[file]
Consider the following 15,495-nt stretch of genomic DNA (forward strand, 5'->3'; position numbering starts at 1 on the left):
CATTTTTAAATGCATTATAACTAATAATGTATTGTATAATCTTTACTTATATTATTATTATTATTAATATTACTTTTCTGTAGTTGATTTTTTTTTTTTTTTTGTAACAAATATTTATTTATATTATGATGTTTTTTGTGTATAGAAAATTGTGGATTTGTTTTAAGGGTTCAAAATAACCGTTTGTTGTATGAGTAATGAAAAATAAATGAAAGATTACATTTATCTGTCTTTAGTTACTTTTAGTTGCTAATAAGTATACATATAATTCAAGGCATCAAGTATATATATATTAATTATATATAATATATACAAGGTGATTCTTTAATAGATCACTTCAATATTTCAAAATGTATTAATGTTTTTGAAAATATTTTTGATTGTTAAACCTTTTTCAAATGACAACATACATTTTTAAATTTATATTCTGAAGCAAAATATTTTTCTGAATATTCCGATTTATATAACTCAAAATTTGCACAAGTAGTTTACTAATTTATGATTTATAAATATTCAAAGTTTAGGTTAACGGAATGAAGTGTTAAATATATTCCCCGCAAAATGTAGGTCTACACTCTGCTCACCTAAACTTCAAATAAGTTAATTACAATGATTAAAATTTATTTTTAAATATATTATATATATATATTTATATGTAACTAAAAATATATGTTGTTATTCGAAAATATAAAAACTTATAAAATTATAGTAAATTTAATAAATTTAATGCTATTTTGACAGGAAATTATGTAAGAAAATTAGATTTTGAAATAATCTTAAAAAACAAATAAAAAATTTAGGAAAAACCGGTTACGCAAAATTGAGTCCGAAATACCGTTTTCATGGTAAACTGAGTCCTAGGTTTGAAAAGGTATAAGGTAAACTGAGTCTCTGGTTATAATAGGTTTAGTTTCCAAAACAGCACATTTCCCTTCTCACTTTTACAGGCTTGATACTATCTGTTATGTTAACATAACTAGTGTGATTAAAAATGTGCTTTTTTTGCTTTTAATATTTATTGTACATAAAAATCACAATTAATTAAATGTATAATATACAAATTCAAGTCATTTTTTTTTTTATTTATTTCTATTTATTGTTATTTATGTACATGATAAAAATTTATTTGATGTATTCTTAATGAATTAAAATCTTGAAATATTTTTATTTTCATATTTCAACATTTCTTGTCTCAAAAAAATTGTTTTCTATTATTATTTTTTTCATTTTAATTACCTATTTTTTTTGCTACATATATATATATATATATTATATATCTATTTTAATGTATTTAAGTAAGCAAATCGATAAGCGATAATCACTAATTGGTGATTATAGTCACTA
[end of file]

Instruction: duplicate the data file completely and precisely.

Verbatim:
Consider the following 15,495-nt stretch of genomic DNA (forward strand, 5'->3'; position numbering starts at 1 on the left):
CATTTTTAAATGCATTATAACTAATAATGTATTGTATAATCTTTACTTATATTATTATTATTATTAATATTACTTTTCTGTAGTTGATTTTTTTTTTTTTTTTGTAACAAATATTTATTTATATTATGATGTTTTTTGTGTATAGAAAATTGTGGATTTGTTTTAAGGGTTCAAAATAACCGTTTGTTGTATGAGTAATGAAAAATAAATGAAAGATTACATTTATCTGTCTTTAGTTACTTTTAGTTGCTAATAAGTATACATATAATTCAAGGCATCAAGTATATATATATTAATTATATATAATATATACAAGGTGATTCTTTAATAGATCACTTCAATATTTCAAAATGTATTAATGTTTTTGAAAATATTTTTGATTGTTAAACCTTTTTCAAATGACAACATACATTTTTAAATTTATATTCTGAAGCAAAATATTTTTCTGAATATTCCGATTTATATAACTCAAAATTTGCACAAGTAGTTTACTAATTTATGATTTATAAATATTCAAAGTTTAGGTTAACGGAATGAAGTGTTAAATATATTCCCCGCAAAATGTAGGTCTACACTCTGCTCACCTAAACTTCAAATAAGTTAATTACAATGATTAAAATTTATTTTTAAATATATTATATATATATATTTATATGTAACTAAAAATATATGTTGTTATTCGAAAATATAAAAACTTATAAAATTATAGTAAATTTAATAAATTTAATGCTATTTTGACAGGAAATTATGTAAGAAAATTAGATTTTGAAATAATCTTAAAAAACAAATAAAAAATTTAGGAAAAACCGGTTACGCAAAATTGAGTCCGAAATACCGTTTTCATGGTAAACTGAGTCCTAGGTTTGAAAAGGTATAAGGTAAACTGAGTCTCTGGTTATAATAGGTTTAGTTTCCAAAACAGCACATTTCCCTTCTCACTTTTACAGGCTTGATACTATCTGTTATGTTAACATAACTAGTGTGATTAAAAATGTGCTTTTTTTGCTTTTAATATTTATTGTACATAAAAATCACAATTAATTAAATGTATAATATACAAATTCAAGTCATTTTTTTTTTTATTTATTTCTATTTATTGTTATTTATGTACATGATAAAAATTTATTTGATGTATTCTTAATGAATTAAAATCTTGAAATATTTTTATTTTCATATTTCAACATTTCTTGTCTCAAAAAAATTGTTTTCTATTATTATTTTTTTCATTTTAATTACCTATTTTTTTTGCTACATATATATATATATATATTATATATCTATTTTAATGTATTTAAGTAAGCAAATCGATAAGCGATAATCACTAATTGGTGATTATAGTCACTA